Mississippi Valley Field Naturalist
January 3, 2008
Submitted by Pauline Donaldson
Conservation Challenges: focus on monarchs, with Jean Lauriault of the Canadian Museum of Nature
Next Thursday, January 17th, the Mississippi Valley Field Naturalists (MVFN) proudly present a lecture by Jean Lauriault of the Canadian Museum of Nature, as our “Our Natural World: Conservation Challenges” lecture series continues for the New Year. A case study of the remarkable monarch butterfly will highlight the lecture’s focus on butterfly conservation challenges. Our guest speaker is one of Canada’s foremost experts on conservation efforts for monarchs and is the lead for Canada on the Canada/Mexico/U.S. Trilateral Committee for Wildlife and Ecosystem Conservation and Management’s Monarch Butterfly Advisory Group.
At this time of year millions of monarch butterflies sleep, dormant in their humid sanctuaries in the mountainous Oyamel fir forests of Mexico. These are the same late season, longer-lived adults who left our gardens and fields last fall to take the few thousand mile journey south. They will remain there until March when longer days trigger sexual maturation and their return trip north, which will take several generations in tandem.
A botanist and environmentalist, Jean Lauriault, is Environmental Specialist for the Canadian Centre for Biodiversity at the Canadian Museum of Nature and author of the Identification Guide to Trees of Canada. He is reportedly seldom at his desk at the museum, however, doing field work in Michoacan, Mexico and, closer to home, as project manager for the Frenchman River Biodiversity Project in Saskatchewan and previously the Rideau River Biodiversity Project. Lauriault has traveled to Mexico for the past 12 years, including in December as member of the North American Monarch Conservation Plan Committee. Lauriault is also a teacher trainer for monarch biology and conservation and is involved in certification of the Canadian Wildlife Federation (CWF) Backyard Habitat program for monarchs, and educational resources for Montreal’s Insectarium.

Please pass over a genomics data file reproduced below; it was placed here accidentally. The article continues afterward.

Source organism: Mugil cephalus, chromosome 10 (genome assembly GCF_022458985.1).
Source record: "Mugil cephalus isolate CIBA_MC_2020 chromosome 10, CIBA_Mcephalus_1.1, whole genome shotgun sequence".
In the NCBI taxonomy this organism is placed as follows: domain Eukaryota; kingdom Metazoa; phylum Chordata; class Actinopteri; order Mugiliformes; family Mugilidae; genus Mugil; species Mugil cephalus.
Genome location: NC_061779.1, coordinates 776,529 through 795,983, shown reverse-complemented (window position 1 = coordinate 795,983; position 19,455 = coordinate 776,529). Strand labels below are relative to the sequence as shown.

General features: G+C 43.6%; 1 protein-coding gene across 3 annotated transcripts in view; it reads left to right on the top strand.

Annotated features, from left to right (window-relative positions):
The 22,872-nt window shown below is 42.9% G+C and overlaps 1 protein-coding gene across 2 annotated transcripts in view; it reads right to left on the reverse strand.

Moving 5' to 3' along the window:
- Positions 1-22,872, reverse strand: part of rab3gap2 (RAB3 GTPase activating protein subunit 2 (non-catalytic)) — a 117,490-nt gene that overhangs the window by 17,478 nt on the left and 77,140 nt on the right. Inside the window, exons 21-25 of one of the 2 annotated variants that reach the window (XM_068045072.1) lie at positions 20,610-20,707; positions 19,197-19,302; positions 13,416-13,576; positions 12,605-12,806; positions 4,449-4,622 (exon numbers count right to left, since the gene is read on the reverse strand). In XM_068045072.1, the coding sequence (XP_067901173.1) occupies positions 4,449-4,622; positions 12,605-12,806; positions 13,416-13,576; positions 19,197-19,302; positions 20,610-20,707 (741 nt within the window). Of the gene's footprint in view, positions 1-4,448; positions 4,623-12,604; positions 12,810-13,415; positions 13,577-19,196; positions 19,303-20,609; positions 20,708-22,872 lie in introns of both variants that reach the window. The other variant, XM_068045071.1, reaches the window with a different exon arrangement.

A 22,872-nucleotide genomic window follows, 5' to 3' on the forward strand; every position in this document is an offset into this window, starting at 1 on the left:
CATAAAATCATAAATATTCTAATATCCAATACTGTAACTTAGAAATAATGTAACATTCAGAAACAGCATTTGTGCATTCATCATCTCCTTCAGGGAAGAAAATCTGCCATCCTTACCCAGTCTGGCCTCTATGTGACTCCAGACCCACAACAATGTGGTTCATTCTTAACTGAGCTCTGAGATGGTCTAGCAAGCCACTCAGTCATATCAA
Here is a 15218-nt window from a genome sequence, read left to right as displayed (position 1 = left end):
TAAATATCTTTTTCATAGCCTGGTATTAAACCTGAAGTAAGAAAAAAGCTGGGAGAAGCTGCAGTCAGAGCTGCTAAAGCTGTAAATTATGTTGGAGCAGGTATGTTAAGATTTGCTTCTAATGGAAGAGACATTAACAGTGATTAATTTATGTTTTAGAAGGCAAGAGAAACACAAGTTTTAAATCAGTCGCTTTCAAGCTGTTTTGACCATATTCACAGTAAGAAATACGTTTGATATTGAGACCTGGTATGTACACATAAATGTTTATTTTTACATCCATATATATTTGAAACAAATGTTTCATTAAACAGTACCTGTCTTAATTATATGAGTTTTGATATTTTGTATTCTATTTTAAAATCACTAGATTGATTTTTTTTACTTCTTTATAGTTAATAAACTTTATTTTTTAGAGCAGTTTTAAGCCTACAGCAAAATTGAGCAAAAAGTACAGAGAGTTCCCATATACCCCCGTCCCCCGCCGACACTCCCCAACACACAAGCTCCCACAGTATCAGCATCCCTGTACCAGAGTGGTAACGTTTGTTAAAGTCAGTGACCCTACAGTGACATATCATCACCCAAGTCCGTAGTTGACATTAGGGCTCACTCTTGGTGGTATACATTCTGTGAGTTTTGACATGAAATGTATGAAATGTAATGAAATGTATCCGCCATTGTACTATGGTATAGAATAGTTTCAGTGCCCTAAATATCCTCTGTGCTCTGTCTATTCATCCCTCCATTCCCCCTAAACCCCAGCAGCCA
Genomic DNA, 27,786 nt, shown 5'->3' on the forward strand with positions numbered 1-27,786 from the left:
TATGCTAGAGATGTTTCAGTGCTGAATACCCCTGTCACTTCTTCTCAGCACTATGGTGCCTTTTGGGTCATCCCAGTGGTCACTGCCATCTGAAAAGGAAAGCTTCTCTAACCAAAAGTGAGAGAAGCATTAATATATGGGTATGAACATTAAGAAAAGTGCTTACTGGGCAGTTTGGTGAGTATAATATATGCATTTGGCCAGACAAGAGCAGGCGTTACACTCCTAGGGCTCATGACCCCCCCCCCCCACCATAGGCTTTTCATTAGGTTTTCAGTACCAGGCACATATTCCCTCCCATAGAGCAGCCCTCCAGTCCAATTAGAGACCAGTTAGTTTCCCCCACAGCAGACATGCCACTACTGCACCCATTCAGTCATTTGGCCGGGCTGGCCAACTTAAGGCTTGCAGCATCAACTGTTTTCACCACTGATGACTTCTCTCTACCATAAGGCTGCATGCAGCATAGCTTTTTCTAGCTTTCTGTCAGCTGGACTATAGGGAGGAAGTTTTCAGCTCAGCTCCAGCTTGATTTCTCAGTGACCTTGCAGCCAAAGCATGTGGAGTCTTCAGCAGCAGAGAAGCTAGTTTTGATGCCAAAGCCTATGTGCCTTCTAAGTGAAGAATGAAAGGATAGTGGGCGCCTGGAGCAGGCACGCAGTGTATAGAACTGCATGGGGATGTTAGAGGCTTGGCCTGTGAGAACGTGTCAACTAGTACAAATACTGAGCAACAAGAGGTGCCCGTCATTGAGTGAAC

January seems a good time to study the biology and conservation issues facing these intriguing lepidopterans. Conservation for the larvae may seem as simple as protection of host milkweed populations and for the adults conservation could focus on the many wildflowers important for these and other butterflies. A closer look however, reveals more complex and interesting conservation issues for the monarch butterfly, whose winter sanctuaries comprising millions of individuals were only finally discovered in 1976. Our speaker will explore these issues and let us know what we can do for butterfly conservation.
The lecture by Jean Lauriault, “The Monarch Butterfly: insights into the biology, host plants and predators” will take place Thursday January 17th at 7:30 pm at the Almonte United Church Social Hall, 106 Elgin St., Almonte. There is a fee of $5 for non-members over 16. Refreshments provided as usual and free colorful butterfly posters from CWF will also be available. All are welcome. For more information, please contact MVFN’s Program Chair Joyce Clinton at 613-257-4879 or see MVFN’s website at www.mvfn.ca.